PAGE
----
During the legislative session earlier this year, David Thompson received a message from a Republican lawmaker on the floor of the House.
“Please sue us soon,” it read.
The veteran school finance lawyer told the story to several dozen school leaders last weekend as he explained to them why he is poised to do just that — file litigation against the state over the way it funds its public schools. The involvement of courts, he said, could help provide political cover for lawmakers to make better policy.
Though the prospect of school finance litigation arose even before the Legislature removed $4 billion in funding it owed Texas public schools and passed last-minute legislation distributing the cuts in a way that another school finance expert likened to a shotgun wedding, the details of such lawsuits are just now taking shape.
At least two groups, one led by Thompson and another by the Equity Center, a nonprofit school finance lobbying and research organization, have been gathering plaintiffs for cases they expect to file this fall taking aim at what they say is the state’s crippled public education system. The lawsuits will be the latest in a longstanding history of court intervention.
Since 1970, there have been seven major school finance lawsuits in the state. And Texas school districts are far from alone in turning to the courts to help sort out funding issues. Eleven states, including Colorado, Connecticut and California currently have similar suits in progress and just five have never had a school finance legal challenge, according to the National Education Access Network, an organization that tracks school finance litigation.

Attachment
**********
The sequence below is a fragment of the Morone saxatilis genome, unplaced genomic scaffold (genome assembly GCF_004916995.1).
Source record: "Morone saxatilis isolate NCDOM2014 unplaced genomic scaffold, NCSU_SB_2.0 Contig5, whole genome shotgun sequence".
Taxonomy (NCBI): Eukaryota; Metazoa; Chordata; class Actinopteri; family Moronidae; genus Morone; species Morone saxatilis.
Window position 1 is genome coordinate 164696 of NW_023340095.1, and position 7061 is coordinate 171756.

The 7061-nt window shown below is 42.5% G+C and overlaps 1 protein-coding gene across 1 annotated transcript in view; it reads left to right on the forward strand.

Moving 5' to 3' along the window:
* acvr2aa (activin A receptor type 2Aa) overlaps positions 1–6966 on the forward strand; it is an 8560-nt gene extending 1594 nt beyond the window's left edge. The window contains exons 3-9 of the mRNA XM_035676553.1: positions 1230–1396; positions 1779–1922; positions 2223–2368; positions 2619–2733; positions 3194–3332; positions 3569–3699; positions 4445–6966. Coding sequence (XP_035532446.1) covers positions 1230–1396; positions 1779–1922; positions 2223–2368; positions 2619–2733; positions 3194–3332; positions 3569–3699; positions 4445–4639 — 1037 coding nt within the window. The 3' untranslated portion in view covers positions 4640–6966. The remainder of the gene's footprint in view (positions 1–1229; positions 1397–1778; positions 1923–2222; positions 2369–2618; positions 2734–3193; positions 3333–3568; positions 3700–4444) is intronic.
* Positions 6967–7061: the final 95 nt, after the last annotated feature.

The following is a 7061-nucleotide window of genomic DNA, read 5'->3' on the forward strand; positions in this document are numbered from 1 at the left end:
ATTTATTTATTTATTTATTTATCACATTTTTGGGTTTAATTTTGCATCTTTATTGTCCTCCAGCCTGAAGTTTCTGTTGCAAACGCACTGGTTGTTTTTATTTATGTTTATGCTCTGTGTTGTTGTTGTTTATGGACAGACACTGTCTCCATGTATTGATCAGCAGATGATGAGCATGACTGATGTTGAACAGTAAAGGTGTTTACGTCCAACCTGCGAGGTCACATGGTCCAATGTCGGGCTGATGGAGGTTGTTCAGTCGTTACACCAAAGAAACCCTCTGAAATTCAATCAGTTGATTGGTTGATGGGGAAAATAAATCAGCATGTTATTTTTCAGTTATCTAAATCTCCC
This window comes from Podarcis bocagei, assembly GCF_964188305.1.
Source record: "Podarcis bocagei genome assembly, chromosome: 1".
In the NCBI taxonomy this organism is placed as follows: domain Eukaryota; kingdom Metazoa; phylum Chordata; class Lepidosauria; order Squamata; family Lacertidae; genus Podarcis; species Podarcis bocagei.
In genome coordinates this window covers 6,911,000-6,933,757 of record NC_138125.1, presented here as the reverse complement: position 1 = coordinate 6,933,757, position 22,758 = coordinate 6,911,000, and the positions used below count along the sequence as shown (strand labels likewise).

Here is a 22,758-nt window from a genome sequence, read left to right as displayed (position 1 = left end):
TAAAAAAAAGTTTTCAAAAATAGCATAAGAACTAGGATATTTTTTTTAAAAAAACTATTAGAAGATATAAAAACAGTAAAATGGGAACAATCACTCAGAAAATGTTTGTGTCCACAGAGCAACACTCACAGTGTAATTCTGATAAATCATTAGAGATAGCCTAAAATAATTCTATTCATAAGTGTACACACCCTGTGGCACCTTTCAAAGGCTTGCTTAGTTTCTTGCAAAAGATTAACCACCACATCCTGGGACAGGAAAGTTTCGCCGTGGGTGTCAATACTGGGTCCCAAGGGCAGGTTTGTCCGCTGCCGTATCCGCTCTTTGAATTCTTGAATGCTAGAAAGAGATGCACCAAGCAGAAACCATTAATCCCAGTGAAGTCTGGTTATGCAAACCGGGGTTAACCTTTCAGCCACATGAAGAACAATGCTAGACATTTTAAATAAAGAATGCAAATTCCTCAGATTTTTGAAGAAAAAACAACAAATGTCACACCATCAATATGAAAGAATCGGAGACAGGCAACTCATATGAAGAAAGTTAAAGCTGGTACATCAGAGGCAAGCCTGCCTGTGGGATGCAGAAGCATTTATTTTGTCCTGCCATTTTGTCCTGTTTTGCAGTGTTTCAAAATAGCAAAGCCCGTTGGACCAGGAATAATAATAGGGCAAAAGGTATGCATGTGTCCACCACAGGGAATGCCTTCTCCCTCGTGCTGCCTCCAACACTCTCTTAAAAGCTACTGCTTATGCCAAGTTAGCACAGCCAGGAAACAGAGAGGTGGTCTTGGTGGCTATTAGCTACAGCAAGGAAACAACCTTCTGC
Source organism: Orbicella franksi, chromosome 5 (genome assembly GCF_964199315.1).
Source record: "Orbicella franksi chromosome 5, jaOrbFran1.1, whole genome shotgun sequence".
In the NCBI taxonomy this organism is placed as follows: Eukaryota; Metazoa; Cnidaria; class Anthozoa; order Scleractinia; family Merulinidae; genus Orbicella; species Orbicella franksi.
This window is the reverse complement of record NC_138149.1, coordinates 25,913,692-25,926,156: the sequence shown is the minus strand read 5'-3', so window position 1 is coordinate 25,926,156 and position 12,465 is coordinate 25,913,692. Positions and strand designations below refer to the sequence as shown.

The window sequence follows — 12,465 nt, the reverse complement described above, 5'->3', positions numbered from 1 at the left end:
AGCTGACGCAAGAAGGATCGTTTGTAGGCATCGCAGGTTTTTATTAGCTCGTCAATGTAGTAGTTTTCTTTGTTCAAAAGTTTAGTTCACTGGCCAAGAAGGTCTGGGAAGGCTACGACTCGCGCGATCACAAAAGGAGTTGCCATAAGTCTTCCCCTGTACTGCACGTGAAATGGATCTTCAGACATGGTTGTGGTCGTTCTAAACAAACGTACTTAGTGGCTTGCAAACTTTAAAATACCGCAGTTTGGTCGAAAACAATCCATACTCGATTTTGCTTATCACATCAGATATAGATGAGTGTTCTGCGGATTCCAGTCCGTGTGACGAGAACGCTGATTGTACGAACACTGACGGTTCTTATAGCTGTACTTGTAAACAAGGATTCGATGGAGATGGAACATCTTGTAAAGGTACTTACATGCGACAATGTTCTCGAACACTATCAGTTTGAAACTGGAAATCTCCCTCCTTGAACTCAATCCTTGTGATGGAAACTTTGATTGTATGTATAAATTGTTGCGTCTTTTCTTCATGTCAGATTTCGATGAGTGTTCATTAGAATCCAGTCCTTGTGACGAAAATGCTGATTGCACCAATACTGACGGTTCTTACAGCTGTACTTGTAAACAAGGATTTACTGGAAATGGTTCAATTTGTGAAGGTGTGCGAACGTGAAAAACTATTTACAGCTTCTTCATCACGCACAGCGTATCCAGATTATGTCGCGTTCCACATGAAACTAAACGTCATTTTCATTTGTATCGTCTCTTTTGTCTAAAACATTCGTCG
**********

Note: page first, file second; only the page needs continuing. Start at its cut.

But as the prevalence of lawsuits demonstrates, there are limits to the judiciary’s ability to solve school finance problems. Even if a court rules that Texas’ system is unconstitutional, the responsibility will still ultimately lie with the Legislature to fix it.
“It takes a lot of leadership in the Legislature to solve a problem of inequity without being forced to by the courts, because almost every district is richer than some other district,” said state Rep. Scott Hochberg, D-Houston.
Legal wrangling over school finance tends to hinge on three issues: equity, adequacy and what’s called “meaningful discretion.” The Texas Constitution, like those of other states, requires that the state provide efficient and adequate funding for its public schools. It also says that school districts must have discretion in how they spend the money they receive from property taxes.
The Equity Center’s lawsuit will focus on fairness, attacking the target revenue system established in 2006 when lawmakers reduced the property tax rate and guaranteed that districts would get no less than the amount they received per student at that time. That stopgap has since become permanent, resulting in an arbitrary funding scheme in which neighboring school districts can have as much as a $7,000 difference in state spending per student — and, the Equity Center will argue, is wildly inefficient.